1. Ngorongoro Conservation Area (Tanzania)

The Ngorongoro Conservation Area (NCA) in Tanzania is internationally renowned for its high concentration of lions.

lion in Ngorongoro Crater

A lion inside Ngorongoro Crater

While not strictly speaking a national park – because the Maasai people are allowed to live and own livestock here – the NCA deserves to be on this list because it functions much the same as a national park in the ways that matter to this discussion.

The NCA enjoys a very dense lion population because of its relatively small size and the diversity of animals living here that can serve as prey.

Luke. Ngorongoro Crater Follow Alice FA vehicle safari Tanzania

Our client Luke took this snap on his safari inside Ngorongoro Crater

What's important to note here is that the specific spot within the NCA that you want to visit to find lions is Ngorongoro Crater. This massive crater with its 600-metre high wall is a type of Garden of Eden. And as we discuss in 12 great facts about Ngorongoro Crater, its lion population is the densest of anywhere in Africa!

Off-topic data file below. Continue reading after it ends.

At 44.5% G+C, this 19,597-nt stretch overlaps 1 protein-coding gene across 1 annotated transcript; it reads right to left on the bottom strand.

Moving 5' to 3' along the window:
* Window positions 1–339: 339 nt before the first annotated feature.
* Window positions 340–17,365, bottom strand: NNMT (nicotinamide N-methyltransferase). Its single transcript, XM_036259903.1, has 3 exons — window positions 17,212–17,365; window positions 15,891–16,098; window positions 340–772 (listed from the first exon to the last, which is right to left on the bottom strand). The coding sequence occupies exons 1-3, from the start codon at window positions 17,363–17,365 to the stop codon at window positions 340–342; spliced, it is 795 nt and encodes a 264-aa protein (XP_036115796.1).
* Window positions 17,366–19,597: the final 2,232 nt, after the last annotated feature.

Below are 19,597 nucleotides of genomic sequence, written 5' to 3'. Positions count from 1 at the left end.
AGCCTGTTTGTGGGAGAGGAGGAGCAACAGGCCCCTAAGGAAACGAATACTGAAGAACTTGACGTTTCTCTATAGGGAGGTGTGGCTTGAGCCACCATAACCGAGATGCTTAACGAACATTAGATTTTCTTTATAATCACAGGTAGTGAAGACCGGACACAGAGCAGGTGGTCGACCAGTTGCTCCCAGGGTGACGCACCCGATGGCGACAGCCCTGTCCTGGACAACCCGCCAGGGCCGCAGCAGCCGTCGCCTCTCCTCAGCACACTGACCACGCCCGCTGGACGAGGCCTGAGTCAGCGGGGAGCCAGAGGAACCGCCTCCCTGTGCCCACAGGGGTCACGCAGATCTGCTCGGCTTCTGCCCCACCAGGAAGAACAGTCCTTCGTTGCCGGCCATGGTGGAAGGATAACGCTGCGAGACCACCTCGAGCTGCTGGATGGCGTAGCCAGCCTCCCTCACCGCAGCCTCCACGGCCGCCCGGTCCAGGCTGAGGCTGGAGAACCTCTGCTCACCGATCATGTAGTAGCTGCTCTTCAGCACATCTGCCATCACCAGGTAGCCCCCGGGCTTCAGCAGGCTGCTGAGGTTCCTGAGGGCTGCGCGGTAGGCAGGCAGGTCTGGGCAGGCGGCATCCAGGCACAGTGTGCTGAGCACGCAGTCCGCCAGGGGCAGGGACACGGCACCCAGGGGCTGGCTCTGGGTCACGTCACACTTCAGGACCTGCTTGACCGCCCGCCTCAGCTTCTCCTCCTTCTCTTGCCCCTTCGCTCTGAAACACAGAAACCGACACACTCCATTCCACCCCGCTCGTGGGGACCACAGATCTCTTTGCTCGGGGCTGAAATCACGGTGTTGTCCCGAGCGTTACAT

Ngorongoro Crater – which is just 264 square km (102 square miles) – has the highest density of lions of anywhere in Africa!

2. Queen Elizabeth National Park (Uganda)

Queen Elizabeth National Park in Uganda pops up again!

While the park's lion population of around 200 individuals is small compared to those of parks like Kruger and Serengeti, the relatively small size of the park makes the population one of the densest on this list.

Ours. Tree climbing lion in Ishasha, Queen Elizabeth National Park, Uganda

A lioness peeks out from among the leaves of a tree in the park's Ishasha sector

We also want to point out that while the Ishasha – the southern sector of Queen Elizabeth National Park – is relatively hard to access, this part of the park is famous for having tree-climbing lions.